Founder Mark Mezrani told The Age and The Sydney Morning Herald he had made the decision to reopen stores following the Prime Minister’s comments about puzzles last week, which he declared to be “absolutely essential”.
Additionally, the rapid compliance and education around social distancing requirements also made it easier for Kidstuff to reopen, he said, though the business has had to implement strict measures to ensure staff are protected.
“We’ve got hand sanitiser, gloves and perspex screens coming,” he said. “Its much safer to visit a Kidstuff store than a Woolies, for example, as we’ve only got two or three people in the store.”
ASX-listed retailer Accent Group also said it was having internal discussions about getting “a handful” of stores opened again, with chief executive Daniel Agostinelli saying he was buoyed by reports Australia was flattening the curve.
“If we can learn how to retail in this new space with very clear protection methods for our team and customers, then we would like to [reopen] sooner rather than later,” he said.
Accent Group shut its 522 stores, which include Platypus, Timberland and Athletes Foot, in late March and stood down about 4500 staff.
Russell Zimmerman, the executive director of the Australian Retailing Association, echoed the optimism among retailers, telling The Age and The Sydney Morning Herald if businesses could comfortably comply with the government’s social distancing laws, there was “no reason” to not reopen.
“If you listen to what the Prime Minister has said, he made a comment that he wanted businesses to continue as long as possible,” he said.
“If a business can make sure they’re covering off on social distancing requirements and staff are not at great risk, there’s no reason they shouldn’t open, in my opinion.”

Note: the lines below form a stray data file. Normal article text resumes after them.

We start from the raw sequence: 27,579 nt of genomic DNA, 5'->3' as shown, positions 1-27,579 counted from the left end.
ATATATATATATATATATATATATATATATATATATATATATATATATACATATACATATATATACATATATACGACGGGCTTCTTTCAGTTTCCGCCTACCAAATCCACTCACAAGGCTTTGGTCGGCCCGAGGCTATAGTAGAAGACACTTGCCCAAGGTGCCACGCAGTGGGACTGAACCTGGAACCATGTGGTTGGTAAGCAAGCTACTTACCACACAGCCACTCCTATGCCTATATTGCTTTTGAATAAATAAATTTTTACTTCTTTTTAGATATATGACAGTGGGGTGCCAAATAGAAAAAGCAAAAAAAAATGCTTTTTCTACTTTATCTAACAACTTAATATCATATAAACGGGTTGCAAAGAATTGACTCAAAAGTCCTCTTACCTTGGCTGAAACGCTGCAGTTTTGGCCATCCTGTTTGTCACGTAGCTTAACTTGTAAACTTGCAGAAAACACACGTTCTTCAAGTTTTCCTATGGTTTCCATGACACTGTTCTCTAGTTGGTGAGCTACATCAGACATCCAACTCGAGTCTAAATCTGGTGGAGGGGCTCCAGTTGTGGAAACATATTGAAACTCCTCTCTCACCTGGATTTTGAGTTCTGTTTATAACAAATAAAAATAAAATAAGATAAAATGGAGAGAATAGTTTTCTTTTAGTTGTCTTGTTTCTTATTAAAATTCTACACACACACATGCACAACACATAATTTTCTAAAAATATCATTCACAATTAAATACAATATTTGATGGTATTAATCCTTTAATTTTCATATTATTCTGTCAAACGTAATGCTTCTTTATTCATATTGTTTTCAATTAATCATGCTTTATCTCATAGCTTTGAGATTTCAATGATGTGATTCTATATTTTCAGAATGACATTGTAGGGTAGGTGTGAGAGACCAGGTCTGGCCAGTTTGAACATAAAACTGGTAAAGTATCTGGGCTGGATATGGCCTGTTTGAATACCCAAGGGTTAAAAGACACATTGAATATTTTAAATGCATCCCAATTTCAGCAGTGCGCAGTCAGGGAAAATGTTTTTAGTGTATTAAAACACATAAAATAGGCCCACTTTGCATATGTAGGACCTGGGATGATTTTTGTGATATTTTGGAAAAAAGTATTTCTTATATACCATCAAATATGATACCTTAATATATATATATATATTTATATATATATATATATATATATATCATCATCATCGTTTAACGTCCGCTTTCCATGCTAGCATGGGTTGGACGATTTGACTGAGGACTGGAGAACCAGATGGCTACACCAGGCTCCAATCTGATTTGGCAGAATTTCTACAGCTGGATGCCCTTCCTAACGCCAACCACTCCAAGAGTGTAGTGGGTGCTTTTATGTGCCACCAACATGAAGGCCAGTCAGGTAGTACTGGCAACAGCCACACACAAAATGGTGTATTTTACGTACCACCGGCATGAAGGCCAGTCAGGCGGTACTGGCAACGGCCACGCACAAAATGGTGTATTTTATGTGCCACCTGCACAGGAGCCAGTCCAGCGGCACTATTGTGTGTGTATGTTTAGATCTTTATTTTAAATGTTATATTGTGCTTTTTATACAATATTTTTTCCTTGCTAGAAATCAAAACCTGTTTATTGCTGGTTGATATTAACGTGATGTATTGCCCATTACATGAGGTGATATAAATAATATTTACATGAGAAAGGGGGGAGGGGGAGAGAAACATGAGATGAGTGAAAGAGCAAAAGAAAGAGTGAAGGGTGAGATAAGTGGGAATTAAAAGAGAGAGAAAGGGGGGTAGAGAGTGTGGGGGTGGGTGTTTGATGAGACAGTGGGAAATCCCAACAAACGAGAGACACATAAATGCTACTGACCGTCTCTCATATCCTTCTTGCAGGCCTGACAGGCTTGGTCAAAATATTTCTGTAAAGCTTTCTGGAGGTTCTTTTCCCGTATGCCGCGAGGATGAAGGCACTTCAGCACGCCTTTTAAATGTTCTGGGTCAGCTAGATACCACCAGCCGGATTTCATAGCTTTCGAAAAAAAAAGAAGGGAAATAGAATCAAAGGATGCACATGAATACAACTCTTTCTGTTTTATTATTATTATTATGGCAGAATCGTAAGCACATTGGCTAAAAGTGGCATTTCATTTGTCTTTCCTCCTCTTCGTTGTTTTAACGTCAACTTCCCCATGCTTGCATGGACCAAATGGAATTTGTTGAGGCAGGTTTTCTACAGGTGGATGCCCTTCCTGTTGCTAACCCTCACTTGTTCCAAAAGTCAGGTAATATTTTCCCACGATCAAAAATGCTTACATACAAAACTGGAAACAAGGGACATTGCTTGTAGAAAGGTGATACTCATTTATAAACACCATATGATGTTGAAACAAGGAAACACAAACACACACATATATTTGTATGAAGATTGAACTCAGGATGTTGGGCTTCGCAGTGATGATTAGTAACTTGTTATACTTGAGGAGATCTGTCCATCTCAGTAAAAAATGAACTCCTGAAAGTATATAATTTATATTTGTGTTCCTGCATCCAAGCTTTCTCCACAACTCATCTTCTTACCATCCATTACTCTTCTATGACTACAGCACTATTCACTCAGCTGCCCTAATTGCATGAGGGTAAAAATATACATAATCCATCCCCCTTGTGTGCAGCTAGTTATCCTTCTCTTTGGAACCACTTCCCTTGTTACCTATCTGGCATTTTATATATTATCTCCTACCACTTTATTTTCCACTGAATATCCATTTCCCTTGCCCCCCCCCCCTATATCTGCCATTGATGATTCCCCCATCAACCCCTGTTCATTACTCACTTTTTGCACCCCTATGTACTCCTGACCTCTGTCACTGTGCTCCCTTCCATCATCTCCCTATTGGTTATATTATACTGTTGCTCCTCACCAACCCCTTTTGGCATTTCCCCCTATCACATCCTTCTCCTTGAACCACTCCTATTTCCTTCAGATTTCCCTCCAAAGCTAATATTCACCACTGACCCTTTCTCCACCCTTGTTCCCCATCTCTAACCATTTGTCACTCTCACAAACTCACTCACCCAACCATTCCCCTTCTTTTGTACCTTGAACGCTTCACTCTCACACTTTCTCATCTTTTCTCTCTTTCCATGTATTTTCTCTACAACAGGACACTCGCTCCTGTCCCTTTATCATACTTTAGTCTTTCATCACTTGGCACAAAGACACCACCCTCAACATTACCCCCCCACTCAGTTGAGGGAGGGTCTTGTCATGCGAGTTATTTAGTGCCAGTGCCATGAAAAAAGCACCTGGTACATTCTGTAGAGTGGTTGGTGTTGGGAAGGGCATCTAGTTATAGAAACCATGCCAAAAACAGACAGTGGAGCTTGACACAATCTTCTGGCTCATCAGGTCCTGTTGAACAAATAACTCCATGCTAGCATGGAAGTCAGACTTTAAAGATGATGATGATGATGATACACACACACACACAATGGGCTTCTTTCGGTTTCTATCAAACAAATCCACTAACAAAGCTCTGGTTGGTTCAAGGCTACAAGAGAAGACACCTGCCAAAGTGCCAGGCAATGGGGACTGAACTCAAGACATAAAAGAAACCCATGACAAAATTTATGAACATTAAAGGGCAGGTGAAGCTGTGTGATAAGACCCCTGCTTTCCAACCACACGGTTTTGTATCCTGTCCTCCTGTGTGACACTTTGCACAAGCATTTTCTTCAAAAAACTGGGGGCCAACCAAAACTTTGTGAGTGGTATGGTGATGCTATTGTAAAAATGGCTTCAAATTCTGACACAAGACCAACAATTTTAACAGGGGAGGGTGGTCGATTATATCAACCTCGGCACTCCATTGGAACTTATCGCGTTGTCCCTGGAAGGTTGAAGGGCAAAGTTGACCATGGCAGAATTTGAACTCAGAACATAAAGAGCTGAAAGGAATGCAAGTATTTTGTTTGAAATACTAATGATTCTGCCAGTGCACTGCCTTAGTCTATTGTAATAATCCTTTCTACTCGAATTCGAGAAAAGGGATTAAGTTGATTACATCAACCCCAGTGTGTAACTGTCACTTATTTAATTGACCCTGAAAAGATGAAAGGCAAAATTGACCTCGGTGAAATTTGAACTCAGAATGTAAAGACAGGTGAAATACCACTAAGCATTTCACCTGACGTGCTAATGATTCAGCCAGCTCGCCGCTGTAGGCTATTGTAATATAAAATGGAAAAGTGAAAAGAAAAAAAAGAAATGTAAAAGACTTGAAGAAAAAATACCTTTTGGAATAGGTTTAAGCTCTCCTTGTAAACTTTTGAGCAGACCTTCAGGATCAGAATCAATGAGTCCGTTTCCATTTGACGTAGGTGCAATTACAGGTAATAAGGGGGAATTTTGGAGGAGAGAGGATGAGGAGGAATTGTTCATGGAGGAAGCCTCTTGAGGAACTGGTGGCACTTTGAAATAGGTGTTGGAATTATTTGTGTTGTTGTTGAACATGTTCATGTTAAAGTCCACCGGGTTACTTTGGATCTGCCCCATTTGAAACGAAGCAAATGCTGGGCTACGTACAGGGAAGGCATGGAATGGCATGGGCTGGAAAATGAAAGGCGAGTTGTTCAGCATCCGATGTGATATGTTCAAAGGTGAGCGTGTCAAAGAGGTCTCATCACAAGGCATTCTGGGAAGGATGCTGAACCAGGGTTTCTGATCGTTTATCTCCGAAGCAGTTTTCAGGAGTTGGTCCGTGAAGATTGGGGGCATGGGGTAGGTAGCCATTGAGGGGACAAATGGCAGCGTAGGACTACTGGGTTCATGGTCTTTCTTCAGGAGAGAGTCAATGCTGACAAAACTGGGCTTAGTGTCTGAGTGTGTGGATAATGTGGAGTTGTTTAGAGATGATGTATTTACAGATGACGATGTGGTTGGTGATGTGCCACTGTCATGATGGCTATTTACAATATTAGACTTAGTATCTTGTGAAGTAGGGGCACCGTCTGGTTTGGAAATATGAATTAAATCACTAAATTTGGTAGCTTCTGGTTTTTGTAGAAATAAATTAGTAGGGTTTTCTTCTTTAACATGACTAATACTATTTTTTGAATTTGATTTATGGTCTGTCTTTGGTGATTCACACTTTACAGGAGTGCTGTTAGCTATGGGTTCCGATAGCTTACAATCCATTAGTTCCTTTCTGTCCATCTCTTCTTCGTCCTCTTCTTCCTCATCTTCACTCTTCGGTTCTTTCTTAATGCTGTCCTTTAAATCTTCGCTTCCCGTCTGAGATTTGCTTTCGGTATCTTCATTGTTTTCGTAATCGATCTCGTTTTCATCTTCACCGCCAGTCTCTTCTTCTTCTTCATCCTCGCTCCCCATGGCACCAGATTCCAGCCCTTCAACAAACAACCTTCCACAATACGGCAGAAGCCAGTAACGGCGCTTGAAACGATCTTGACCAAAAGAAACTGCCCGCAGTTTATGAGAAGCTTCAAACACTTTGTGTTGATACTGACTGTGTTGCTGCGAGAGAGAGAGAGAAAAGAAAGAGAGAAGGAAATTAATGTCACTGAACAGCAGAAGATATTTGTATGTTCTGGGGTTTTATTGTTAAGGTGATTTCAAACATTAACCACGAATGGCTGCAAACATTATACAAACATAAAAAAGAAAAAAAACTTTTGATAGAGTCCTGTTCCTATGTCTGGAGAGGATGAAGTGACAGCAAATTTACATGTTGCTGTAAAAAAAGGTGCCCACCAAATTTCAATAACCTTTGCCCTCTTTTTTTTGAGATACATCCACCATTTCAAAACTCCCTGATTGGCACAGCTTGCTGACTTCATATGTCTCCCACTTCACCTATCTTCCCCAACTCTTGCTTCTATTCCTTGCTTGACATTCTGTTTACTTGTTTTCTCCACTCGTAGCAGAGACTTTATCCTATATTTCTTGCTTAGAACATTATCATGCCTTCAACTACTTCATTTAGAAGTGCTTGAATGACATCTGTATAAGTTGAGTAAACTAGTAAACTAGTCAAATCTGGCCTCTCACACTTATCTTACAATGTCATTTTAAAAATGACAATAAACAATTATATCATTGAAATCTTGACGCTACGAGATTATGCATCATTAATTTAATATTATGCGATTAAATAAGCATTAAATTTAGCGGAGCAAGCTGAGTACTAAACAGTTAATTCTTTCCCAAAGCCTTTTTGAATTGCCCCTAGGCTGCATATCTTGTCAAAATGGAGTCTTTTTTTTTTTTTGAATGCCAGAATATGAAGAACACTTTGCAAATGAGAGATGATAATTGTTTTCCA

Major landlord Scentre Group made a similar call for retailers to resume trading, with chief executive Peter Allen telling shareholders at the company’s annual general meeting on Wednesday if retailers can cover staffing costs through JobKeeper wage subsidies, it “makes sense” for them to open.
If we can learn how to retail in this new space with very clear protection methods … then we would like to [re-open] sooner rather than later.
Accent Group chief executive Daniel Agostinelli
“If you are getting the government support and have not been asked to close, its a no-brainer to reopen,” he said.
But infectious disease experts have warned a rush to reopen stores could contribute to a “secondary wave” of infections, with Philip Russo, Associate Professor at Monash University and president of the Australasian College for Infection Prevention and Control, advising against it.
“As the modelling showed yesterday, to avoid a disaster we need quarantine/isolation and social distancing. Relaxing of the social distancing (e.g. opening up retail stores) could spark a secondary wave,” he said.
“It’s possible at some stage in the future a staged rollback of social distancing could be considered, but we would want some reassurance that if a second wave started we could cope with the demands on health services.”
with Carolyn Cummins.
Dominic Powell writes about the retail industry for the Sydney Morning Herald and The Age.